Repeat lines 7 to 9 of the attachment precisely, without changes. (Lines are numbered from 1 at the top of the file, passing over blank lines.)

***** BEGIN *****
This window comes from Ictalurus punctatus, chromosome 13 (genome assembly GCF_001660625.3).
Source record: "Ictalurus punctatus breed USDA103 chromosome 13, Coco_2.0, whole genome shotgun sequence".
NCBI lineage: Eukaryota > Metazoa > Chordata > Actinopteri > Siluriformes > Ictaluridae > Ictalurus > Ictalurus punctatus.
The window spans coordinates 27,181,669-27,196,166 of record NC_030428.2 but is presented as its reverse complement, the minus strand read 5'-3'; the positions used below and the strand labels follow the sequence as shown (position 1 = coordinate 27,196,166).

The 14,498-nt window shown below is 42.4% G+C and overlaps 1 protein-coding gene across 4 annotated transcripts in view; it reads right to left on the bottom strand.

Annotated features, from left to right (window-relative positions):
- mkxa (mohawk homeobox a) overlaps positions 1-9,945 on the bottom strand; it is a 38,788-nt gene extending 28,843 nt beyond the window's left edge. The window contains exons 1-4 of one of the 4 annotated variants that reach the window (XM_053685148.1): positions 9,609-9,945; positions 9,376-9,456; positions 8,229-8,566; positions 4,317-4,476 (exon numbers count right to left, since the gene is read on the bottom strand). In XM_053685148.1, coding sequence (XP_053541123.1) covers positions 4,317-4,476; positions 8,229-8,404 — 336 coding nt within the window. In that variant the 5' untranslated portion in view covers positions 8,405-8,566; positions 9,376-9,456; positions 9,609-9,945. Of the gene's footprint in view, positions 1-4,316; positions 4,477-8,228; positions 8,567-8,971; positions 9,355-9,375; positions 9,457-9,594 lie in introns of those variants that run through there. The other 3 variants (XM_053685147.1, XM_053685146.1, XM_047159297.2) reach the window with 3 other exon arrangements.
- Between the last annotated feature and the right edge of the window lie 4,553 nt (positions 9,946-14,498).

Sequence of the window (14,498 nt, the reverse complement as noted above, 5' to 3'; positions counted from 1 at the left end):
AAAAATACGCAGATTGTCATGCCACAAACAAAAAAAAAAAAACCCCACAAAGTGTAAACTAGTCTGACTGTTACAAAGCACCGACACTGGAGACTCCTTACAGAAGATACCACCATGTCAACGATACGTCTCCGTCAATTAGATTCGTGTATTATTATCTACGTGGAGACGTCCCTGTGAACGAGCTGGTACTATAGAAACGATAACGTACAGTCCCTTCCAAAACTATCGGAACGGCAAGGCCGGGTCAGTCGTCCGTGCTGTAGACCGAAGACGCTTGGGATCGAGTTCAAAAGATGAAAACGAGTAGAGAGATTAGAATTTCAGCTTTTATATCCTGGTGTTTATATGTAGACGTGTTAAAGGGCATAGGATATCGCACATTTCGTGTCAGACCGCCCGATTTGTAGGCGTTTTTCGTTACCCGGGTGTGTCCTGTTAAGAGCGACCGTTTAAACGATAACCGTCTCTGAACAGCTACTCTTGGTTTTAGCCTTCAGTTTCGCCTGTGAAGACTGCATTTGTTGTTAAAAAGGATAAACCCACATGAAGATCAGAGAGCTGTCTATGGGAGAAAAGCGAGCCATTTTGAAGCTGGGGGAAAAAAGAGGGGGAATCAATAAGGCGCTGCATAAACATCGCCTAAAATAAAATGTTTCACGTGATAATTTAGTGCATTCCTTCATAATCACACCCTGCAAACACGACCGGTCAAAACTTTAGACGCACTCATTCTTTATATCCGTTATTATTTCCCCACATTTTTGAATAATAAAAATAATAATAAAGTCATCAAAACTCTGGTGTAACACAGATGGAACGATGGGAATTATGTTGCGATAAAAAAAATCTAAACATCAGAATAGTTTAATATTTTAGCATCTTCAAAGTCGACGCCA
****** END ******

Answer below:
- mkxa (mohawk homeobox a) overlaps positions 1-9,945 on the bottom strand; it is a 38,788-nt gene extending 28,843 nt beyond the window's left edge. The window contains exons 1-4 of one of the 4 annotated variants that reach the window (XM_053685148.1): positions 9,609-9,945; positions 9,376-9,456; positions 8,229-8,566; positions 4,317-4,476 (exon numbers count right to left, since the gene is read on the bottom strand). In XM_053685148.1, coding sequence (XP_053541123.1) covers positions 4,317-4,476; positions 8,229-8,404 — 336 coding nt within the window. In that variant the 5' untranslated portion in view covers positions 8,405-8,566; positions 9,376-9,456; positions 9,609-9,945. Of the gene's footprint in view, positions 1-4,316; positions 4,477-8,228; positions 8,567-8,971; positions 9,355-9,375; positions 9,457-9,594 lie in introns of those variants that run through there. The other 3 variants (XM_053685147.1, XM_053685146.1, XM_047159297.2) reach the window with 3 other exon arrangements.
- Between the last annotated feature and the right edge of the window lie 4,553 nt (positions 9,946-14,498).

Sequence of the window (14,498 nt, the reverse complement as noted above, 5' to 3'; positions counted from 1 at the left end):